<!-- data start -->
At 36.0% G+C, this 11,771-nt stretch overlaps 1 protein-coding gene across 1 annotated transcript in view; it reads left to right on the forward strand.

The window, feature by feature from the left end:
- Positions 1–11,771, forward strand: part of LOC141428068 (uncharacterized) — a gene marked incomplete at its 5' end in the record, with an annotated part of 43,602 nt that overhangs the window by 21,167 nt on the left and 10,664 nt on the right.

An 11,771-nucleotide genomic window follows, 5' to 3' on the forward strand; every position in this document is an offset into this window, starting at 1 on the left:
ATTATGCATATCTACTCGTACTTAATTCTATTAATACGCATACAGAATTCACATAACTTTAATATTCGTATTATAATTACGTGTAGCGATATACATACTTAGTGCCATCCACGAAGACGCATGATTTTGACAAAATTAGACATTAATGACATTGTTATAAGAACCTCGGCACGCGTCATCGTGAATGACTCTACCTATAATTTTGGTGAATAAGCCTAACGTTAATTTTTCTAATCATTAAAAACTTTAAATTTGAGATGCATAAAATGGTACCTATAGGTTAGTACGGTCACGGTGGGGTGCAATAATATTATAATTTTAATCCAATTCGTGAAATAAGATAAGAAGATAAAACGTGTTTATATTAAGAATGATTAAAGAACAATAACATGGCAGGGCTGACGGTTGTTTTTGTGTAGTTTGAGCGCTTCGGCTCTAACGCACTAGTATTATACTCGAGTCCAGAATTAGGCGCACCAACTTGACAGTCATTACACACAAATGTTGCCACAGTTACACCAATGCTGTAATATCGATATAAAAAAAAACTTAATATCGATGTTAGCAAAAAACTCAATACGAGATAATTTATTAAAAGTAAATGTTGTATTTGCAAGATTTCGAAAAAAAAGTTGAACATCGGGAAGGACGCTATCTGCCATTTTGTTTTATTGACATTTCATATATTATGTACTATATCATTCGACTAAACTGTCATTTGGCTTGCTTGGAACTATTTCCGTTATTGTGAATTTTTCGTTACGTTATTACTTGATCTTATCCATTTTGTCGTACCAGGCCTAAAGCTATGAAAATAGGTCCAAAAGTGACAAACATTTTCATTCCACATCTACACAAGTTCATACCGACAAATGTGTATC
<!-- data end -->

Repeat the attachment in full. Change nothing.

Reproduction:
At 36.0% G+C, this 11,771-nt stretch overlaps 1 protein-coding gene across 1 annotated transcript in view; it reads left to right on the forward strand.

The window, feature by feature from the left end:
- Positions 1–11,771, forward strand: part of LOC141428068 (uncharacterized) — a gene marked incomplete at its 5' end in the record, with an annotated part of 43,602 nt that overhangs the window by 21,167 nt on the left and 10,664 nt on the right.

An 11,771-nucleotide genomic window follows, 5' to 3' on the forward strand; every position in this document is an offset into this window, starting at 1 on the left:
ATTATGCATATCTACTCGTACTTAATTCTATTAATACGCATACAGAATTCACATAACTTTAATATTCGTATTATAATTACGTGTAGCGATATACATACTTAGTGCCATCCACGAAGACGCATGATTTTGACAAAATTAGACATTAATGACATTGTTATAAGAACCTCGGCACGCGTCATCGTGAATGACTCTACCTATAATTTTGGTGAATAAGCCTAACGTTAATTTTTCTAATCATTAAAAACTTTAAATTTGAGATGCATAAAATGGTACCTATAGGTTAGTACGGTCACGGTGGGGTGCAATAATATTATAATTTTAATCCAATTCGTGAAATAAGATAAGAAGATAAAACGTGTTTATATTAAGAATGATTAAAGAACAATAACATGGCAGGGCTGACGGTTGTTTTTGTGTAGTTTGAGCGCTTCGGCTCTAACGCACTAGTATTATACTCGAGTCCAGAATTAGGCGCACCAACTTGACAGTCATTACACACAAATGTTGCCACAGTTACACCAATGCTGTAATATCGATATAAAAAAAAACTTAATATCGATGTTAGCAAAAAACTCAATACGAGATAATTTATTAAAAGTAAATGTTGTATTTGCAAGATTTCGAAAAAAAAGTTGAACATCGGGAAGGACGCTATCTGCCATTTTGTTTTATTGACATTTCATATATTATGTACTATATCATTCGACTAAACTGTCATTTGGCTTGCTTGGAACTATTTCCGTTATTGTGAATTTTTCGTTACGTTATTACTTGATCTTATCCATTTTGTCGTACCAGGCCTAAAGCTATGAAAATAGGTCCAAAAGTGACAAACATTTTCATTCCACATCTACACAAGTTCATACCGACAAATGTGTATC